[SydPhil] [Philosophy at UWS seminar] Alison Ross: The figures of ‘hope’ and ‘redemption’ in Benjamin’s ‘Goethe’s Elective Affinities’ essay, April 2, 2014

Philosophy@UWS Philosophy at uws.edu.au
Thu Mar 27 17:30:38 AEDT 2014

Philosophy @ UWS Seminars 2014
The Writing and Society Research Centre and Philosophy @ UWS present:

Associate Professor Alison Ross
ARC Future Fellow, Monash University

TITLE: The figures of ‘hope’ and ‘redemption’ in Benjamin’s ‘Goethe’s Elective Affinities’ essay

DATE/TIME: Wednesday April 2, 3.30 pm - 5.00 pm

PLACE: University of Western Sydney, Bankstown Campus, Building 3, Room 3.G.27  [How to get to Bankstown Campus]<http://www.uws.edu.au/campuses_structure/cas/campuses/bankstown>

In ‘Goethe’s Elective Affinities’ (1924/5) Benjamin tackles the question of how Goethe’s novel presents the feeling of hope for redemption. The essay sets out a contrast between the anxiety and paralysis that Benjamin identifies as features of the mythic life and the transcendent breach of the revelation. The mythic life is guided by ambiguous sensible forms, which are presumed to contain meaningful communication. In contrast to myth, Benjamin describes the feeling of hope for redemption as akin to a caesura or break with the self-sufficient sensible form. The essay thus pivots on a polemic against aesthetic form, which Benjamin treats in the pejorative vocabulary of semblance and bourgeois choice. Nonetheless, Benjamin’s treatment of the feeling of hope for redemption has striking similarities with the aesthetic feeling of the sublime, as this is described in Kantian aesthetics. As such, the mark of the exit from the captivating semblance is arguably another aesthetic figure, rather than a transcendent breach. The point is admittedly a complicated one, especially if we take into account the fact that the sublime, in its Kantian articulation, is a feeling that does not require sensible presentation. Such a feeling, I will argue, nevertheless carries by virtue of its context and implications, the qualities of the aesthetic that Benjamin’s essay otherwise denounces as grounded in myth.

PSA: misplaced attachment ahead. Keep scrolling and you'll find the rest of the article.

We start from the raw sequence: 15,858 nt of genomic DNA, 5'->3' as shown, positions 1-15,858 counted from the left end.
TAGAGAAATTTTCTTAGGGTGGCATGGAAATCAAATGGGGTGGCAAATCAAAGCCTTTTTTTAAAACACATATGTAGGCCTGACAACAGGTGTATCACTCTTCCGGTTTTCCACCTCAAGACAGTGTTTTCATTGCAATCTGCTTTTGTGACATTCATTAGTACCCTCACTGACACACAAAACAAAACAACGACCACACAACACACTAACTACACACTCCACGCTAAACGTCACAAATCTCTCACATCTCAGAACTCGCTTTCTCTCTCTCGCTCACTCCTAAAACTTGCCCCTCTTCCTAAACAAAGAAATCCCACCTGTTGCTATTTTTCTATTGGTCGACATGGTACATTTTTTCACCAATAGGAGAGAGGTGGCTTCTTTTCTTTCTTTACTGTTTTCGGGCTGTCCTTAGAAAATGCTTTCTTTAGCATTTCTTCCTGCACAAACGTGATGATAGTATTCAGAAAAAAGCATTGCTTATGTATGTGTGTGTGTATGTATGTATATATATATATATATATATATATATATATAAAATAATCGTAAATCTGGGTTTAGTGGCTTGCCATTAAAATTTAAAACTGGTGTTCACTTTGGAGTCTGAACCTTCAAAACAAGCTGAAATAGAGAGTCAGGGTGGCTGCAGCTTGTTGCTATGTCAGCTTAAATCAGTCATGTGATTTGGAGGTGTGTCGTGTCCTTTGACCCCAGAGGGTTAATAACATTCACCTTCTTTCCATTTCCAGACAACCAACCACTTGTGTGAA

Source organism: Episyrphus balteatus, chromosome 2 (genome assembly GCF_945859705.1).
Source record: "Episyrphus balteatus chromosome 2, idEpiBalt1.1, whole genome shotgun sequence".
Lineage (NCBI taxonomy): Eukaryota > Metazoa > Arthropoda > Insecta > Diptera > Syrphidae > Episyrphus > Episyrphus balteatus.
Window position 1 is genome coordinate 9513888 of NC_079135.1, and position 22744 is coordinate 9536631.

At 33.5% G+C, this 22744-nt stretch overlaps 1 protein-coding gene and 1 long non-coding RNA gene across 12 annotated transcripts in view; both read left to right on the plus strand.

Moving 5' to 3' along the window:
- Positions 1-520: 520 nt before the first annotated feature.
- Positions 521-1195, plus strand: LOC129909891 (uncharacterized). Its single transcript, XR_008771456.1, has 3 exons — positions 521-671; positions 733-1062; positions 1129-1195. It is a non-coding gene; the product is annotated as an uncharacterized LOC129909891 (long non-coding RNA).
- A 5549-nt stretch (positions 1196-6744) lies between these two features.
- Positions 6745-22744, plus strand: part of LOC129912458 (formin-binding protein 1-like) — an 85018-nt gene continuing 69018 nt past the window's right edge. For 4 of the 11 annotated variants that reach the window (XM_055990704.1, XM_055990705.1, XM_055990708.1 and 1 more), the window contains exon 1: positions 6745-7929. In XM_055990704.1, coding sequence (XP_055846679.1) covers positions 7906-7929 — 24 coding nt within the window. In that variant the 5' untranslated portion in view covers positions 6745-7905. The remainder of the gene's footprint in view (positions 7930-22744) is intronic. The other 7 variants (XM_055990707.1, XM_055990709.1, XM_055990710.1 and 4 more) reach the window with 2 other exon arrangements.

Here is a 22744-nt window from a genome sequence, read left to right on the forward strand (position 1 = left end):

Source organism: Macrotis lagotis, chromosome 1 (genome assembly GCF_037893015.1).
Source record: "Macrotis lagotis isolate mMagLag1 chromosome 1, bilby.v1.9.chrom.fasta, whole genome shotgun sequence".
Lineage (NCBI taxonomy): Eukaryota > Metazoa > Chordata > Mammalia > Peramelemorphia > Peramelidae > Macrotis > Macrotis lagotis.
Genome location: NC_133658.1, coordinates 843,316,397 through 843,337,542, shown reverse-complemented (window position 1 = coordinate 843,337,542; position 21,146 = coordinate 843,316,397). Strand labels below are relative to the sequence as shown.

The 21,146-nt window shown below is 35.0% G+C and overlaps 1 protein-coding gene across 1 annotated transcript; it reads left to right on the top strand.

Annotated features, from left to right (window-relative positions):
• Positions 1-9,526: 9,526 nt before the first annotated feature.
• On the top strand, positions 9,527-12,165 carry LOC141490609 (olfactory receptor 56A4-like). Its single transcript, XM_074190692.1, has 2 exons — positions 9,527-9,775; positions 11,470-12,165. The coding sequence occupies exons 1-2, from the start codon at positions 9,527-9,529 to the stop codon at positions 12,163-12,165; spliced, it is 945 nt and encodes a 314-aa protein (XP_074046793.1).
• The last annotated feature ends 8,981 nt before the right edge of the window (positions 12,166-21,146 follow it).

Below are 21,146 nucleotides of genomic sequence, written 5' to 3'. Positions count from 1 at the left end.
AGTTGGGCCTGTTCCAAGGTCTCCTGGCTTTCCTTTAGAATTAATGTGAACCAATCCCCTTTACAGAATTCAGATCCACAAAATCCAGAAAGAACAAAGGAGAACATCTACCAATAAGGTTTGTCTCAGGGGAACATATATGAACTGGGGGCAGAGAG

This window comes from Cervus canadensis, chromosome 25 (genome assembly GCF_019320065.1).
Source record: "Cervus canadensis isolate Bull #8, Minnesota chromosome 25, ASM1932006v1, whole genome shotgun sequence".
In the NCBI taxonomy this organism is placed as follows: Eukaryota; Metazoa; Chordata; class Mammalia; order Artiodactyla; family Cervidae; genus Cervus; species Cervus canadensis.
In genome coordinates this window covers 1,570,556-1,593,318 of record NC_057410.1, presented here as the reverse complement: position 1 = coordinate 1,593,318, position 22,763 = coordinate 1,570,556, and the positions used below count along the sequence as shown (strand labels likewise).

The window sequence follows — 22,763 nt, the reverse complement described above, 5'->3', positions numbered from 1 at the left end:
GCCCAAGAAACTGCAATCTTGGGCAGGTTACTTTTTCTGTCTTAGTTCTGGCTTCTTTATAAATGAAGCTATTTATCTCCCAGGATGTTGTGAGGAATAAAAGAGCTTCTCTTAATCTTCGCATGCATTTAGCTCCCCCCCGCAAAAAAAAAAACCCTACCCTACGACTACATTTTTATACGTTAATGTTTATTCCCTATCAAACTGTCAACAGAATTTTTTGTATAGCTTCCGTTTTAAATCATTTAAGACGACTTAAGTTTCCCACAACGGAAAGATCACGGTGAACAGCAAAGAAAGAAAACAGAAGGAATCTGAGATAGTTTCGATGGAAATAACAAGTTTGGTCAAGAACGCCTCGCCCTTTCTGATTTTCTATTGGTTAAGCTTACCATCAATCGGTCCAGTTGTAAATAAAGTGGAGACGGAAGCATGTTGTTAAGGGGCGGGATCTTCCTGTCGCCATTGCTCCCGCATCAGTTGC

Alison Ross<http://www.monash.edu.au/research/people/profiles/profile.html?sid=3227&pid=3385> is an ARC Future Fellow in the Philosophy Department at Monash University. She works on the history of modern philosophy, contemporary French and German thought, and aesthetics. Her publications include The Aesthetic Paths of Philosophy: Presentation in Kant, Heidegger, Lacoue-Labarthe and Nancy (2007). Most recently, she has published the co-edited study Jacques Rancière and the Contemporary Scene (with Jean-Philippe Deranty, 2012). Her new book Walter Benjamin’s Concept of the Image is due out later this year.

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For future research seminars on Philosophy, please visit www.uws.edu.au/philosophy/seminars2014<http://www.uws.edu.au/philosophy/seminars2014>

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Mariana Fragueiro
Administration Coordinator, Philosophy Research Initiative
University of Western Sydney
Bankstown Campus Building 5
Locked Bag 1797
Penrith NSW  2751
+61 2 9772 6190

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